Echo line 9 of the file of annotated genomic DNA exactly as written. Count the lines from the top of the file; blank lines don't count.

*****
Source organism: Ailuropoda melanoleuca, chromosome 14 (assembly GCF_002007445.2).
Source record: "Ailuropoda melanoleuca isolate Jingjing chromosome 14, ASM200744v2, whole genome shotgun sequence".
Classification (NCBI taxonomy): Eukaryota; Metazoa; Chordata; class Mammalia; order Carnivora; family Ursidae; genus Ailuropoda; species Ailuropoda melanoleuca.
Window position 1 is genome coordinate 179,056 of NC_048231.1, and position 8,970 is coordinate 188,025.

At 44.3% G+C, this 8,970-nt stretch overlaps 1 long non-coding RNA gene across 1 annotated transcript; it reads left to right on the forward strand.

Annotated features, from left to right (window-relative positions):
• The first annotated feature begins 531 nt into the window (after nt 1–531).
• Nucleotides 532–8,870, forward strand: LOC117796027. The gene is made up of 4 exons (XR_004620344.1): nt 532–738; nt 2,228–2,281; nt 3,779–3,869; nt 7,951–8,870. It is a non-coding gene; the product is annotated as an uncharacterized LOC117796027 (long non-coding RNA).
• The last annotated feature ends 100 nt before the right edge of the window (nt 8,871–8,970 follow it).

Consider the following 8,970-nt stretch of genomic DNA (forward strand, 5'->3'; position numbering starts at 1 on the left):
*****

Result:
• The last annotated feature ends 100 nt before the right edge of the window (nt 8,871–8,970 follow it).